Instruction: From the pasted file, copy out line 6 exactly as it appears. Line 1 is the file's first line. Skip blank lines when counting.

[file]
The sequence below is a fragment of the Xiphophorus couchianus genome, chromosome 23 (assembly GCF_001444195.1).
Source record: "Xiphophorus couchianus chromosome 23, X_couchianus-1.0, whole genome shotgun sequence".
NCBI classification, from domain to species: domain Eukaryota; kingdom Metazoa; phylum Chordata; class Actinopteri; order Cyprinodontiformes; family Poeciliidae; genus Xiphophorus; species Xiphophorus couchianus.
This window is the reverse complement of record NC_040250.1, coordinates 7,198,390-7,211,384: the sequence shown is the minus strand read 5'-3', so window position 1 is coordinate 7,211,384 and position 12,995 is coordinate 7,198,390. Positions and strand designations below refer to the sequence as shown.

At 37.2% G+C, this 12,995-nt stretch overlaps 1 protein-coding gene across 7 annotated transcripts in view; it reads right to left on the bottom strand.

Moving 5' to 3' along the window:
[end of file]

Moving 5' to 3' along the window: